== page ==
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A Perspective on Quarantine

by Briana Livelsberger

(note: This article was written before recent events in which people are leaving their homes in the pursuit of justice.)

When I was in fifth grade, I was diagnosed with rheumatoid arthritis (an autoimmune disease) and was put on medication that also suppressed the immune system (i.e. chemotherapy, biologics). I got the medication on Fridays, around lunch time, so that I could go to school on Monday (after taking the medication, it was advised to avoid contact with others for 48 hours). As a result, my Fridays turned into half days. Since I took immunosuppressants, I wasn’t able to go to school whenever flu and cold season came around. For most, the flu was an annoyance that passed by. However, for those with suppressed immune systems, the flu could turn into pneumonia and become life threatening. For me, even getting a cold was serious because it could cause my autoimmune disease to flare up. It was a chance that was too risky to take. In addition, I was home whenever a classmate was ill in an attempt to avoid getting sick myself and whenever I was sick, I didn’t go to school so that I wouldn’t end up getting something else. I worked from home for more than two-thirds of the year. After the year was over, it was apparent that brick and mortar schooling just wasn’t going to work. So, I was enrolled into an online school and there I stayed until high school graduation (which I did attend in person).

When I first had to stay home from brick and mortar school, I remember feeling angry. I felt angry when I couldn’t go to my club that took place on Fridays after school. I felt angry when I couldn’t be in the holiday play after I got sick because of my weak immune system. I felt angry that I was stuck at home. And, I was angry that when I did go to school I had to wipe off my desk with disinfectant and that everyone else had to do the same because of me. My mom bought mickey mouse masks that I was supposed to wear whenever I went out. I disliked those masks so much. They made me feel like I couldn’t breathe. They also made my face sweaty and made me anxious. I felt hate towards my body and I wondered what I ever did to deserve the total disruption my disease caused me and others. Eventually, I realized that I was more than my disease and that I had a lot to offer the world, which allowed me to love myself.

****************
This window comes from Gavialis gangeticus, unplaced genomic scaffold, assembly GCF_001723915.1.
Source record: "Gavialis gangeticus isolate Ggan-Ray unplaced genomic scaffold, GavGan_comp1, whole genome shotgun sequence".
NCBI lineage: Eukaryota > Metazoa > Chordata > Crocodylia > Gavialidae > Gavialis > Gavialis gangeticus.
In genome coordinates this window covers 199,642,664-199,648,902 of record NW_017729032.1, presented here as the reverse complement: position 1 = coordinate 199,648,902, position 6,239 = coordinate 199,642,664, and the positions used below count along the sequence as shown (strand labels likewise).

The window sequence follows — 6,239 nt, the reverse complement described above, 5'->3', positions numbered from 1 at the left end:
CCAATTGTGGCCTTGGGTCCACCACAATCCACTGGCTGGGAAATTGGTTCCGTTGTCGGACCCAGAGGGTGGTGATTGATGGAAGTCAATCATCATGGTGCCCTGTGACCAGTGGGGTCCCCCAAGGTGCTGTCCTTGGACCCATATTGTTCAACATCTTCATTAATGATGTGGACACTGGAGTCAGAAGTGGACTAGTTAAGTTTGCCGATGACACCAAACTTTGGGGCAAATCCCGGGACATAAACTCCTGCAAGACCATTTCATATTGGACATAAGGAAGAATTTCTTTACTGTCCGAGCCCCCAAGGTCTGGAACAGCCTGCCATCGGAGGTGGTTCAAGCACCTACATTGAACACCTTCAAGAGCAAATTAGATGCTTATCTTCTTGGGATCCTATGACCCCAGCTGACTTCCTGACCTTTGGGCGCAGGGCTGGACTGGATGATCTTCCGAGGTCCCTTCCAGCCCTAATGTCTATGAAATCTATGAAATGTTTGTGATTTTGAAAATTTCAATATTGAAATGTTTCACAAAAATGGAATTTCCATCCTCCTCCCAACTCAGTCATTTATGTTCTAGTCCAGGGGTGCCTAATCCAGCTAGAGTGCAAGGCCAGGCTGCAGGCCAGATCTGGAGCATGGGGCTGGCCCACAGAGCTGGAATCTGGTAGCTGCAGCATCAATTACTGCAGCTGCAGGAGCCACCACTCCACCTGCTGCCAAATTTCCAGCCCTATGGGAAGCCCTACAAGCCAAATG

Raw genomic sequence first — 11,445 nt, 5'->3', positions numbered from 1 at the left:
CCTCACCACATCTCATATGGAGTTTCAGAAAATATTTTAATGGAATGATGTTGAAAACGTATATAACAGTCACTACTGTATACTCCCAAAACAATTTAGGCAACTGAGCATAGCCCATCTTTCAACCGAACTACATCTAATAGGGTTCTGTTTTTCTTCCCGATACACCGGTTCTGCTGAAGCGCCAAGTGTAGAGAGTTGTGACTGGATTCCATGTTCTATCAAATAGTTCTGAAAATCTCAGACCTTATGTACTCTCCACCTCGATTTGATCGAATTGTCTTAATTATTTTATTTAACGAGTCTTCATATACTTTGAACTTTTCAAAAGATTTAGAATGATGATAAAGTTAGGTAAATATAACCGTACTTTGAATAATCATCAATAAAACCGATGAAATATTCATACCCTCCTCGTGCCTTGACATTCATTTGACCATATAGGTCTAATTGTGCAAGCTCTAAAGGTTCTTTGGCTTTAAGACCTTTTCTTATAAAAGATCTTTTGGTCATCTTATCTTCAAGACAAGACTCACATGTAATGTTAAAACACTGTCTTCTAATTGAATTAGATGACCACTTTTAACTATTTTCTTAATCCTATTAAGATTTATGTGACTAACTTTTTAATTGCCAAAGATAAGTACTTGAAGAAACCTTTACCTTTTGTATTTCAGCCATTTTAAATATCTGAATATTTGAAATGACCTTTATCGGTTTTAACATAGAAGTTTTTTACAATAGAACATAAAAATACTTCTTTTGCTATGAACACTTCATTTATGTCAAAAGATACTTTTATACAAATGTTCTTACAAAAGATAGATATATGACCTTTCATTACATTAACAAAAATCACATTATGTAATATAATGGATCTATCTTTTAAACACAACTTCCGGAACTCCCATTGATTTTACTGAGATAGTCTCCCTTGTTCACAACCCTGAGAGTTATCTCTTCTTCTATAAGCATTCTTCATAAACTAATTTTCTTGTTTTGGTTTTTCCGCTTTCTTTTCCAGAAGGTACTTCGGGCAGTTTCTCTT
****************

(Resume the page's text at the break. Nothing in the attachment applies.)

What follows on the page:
When the coronavirus first popped up in the US, I was terrified. I was afraid because I knew it would spread and that those with health issues like mine would be particularly susceptible. I was afraid, while many peers at my college seemed to not think much of it. So, I thought that, if it was nearby, the healthy might just brush it off. Especially since I heard a conversation in which people were talking about how it would be a good opportunity to get rid of the older population. I found this idea troubling, not only for the disregard of life towards one generation, but also the fact that no one seemed to think of how others could be affected (such as those with suppressed immune systems or low incomes). Granted, there is a huge divide between the generations, but the ability to belittle the deaths of one group of people makes it seem likely that it would be easy for them to not care when other groups are shown to be affected. But this disregard wasn’t only displayed by my peers. I remember hearing President Trump say, “If you’re healthy, you’re fine.” As someone who is not healthy, I felt I was being told that my life was okay to lose. I felt that the lives of immunocompromised family and friends were made to be unimportant.

Because of what I heard from my peers and President Trump, I worried for the safety of my family and friends. It seemed like a lot of people didn’t care. Even if I was careful, I could still get sick because of others’ irresponsibility. And it seemed that no one outside of those who directly knew me would care.

Ultimately, I was relieved that my college closed and went online. Needing to work from home didn’t phase me because I went to school online before. I was most concerned about adjusting back to working at home and having nowhere to go. I was also worried about how my relationships would hold up since I would see everyone less often. However, I felt that I would adjust and that I would figure out a way to keep my relationships going (both of which have proven true so far).